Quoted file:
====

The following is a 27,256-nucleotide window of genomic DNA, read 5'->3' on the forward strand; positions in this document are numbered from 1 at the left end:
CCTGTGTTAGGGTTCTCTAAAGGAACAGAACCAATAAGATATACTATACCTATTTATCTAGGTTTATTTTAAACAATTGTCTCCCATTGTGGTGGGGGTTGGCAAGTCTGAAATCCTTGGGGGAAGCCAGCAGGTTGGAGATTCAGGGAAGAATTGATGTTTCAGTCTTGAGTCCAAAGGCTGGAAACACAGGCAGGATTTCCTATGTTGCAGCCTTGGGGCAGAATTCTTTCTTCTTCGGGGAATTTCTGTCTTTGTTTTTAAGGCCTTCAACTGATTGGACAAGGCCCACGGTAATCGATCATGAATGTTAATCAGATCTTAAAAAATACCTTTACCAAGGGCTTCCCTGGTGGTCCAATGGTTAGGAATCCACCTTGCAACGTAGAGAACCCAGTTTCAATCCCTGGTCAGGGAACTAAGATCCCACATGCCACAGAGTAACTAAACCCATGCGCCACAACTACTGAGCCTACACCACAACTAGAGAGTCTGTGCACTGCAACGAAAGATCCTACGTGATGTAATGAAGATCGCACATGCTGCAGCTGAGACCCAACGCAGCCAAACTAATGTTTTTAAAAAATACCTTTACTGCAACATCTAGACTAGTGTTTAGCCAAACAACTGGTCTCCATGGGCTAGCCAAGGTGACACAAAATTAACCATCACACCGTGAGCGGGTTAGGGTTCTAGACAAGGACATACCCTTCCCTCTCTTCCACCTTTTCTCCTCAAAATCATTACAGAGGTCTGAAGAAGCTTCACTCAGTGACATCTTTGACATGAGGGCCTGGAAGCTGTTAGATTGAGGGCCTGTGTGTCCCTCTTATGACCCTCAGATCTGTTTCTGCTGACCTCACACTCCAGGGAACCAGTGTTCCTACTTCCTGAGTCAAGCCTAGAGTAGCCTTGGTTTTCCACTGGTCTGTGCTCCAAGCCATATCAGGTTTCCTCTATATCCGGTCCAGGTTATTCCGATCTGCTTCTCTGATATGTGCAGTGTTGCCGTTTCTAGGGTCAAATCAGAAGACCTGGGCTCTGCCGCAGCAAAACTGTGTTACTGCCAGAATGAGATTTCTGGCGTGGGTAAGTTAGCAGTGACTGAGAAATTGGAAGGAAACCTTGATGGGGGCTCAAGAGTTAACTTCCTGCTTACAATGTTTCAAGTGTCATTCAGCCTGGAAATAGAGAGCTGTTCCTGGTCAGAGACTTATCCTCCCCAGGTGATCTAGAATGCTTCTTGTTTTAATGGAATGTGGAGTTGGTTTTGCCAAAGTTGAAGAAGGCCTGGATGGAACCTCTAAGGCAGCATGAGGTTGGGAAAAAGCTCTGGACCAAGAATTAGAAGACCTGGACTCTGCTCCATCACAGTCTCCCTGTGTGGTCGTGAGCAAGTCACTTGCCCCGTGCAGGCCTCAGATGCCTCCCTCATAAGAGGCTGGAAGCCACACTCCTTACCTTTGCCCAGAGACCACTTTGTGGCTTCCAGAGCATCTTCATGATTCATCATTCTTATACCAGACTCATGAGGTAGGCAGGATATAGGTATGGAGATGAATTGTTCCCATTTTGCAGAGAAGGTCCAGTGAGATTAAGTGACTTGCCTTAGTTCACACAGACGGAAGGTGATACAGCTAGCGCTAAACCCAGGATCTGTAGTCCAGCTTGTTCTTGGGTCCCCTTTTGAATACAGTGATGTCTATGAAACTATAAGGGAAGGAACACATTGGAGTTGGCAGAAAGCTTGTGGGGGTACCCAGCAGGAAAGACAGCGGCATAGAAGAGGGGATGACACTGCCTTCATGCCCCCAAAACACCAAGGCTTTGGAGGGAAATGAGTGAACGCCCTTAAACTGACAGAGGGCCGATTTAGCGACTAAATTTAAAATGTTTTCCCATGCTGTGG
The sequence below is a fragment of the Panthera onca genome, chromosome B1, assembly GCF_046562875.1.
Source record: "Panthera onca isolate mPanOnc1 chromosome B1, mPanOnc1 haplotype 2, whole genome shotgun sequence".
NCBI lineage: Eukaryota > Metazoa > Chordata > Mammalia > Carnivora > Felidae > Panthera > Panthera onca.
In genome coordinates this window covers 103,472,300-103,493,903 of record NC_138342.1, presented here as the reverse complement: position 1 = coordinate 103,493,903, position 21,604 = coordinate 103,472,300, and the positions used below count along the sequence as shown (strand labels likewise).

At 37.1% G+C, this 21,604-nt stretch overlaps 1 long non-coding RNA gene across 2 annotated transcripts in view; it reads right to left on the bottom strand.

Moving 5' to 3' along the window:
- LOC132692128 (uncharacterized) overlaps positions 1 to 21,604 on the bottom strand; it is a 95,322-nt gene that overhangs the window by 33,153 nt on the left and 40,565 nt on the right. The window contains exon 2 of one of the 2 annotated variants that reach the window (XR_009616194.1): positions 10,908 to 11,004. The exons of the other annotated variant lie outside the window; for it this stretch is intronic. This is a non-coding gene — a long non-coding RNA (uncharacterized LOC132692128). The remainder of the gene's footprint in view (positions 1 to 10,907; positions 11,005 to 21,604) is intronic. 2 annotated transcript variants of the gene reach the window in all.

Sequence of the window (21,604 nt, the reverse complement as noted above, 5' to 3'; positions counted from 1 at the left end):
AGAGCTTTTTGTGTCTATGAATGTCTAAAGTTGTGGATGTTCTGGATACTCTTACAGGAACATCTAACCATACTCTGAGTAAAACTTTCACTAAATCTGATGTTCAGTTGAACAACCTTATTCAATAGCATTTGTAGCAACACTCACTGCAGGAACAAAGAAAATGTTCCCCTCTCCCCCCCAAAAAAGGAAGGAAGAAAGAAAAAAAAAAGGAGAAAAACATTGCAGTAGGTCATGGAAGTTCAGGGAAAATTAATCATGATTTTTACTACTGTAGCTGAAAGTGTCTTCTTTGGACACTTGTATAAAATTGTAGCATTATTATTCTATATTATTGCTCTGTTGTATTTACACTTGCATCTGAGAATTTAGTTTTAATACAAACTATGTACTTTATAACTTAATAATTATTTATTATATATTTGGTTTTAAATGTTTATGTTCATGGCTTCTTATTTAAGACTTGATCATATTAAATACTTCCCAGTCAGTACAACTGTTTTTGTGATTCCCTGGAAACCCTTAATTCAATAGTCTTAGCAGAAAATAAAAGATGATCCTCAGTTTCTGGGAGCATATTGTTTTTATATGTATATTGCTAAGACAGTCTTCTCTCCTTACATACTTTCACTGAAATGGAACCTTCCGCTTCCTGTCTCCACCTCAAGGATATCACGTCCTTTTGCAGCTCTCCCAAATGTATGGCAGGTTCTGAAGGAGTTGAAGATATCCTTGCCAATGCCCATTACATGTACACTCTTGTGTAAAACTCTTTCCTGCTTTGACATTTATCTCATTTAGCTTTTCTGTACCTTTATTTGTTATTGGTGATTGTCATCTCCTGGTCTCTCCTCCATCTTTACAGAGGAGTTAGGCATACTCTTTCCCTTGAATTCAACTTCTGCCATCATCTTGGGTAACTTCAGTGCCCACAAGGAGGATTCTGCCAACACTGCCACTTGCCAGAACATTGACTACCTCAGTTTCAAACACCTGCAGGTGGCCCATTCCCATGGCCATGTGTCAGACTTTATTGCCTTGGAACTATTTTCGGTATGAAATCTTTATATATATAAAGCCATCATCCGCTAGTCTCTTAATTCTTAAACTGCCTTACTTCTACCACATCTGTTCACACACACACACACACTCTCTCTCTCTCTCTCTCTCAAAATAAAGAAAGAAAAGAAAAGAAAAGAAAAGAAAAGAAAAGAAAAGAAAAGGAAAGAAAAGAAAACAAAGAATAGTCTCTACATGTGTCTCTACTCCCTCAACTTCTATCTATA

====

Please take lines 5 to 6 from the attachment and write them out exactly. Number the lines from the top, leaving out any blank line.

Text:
NCBI lineage: Eukaryota > Metazoa > Chordata > Mammalia > Carnivora > Felidae > Panthera > Panthera onca.
In genome coordinates this window covers 103,472,300-103,493,903 of record NC_138342.1, presented here as the reverse complement: position 1 = coordinate 103,493,903, position 21,604 = coordinate 103,472,300, and the positions used below count along the sequence as shown (strand labels likewise).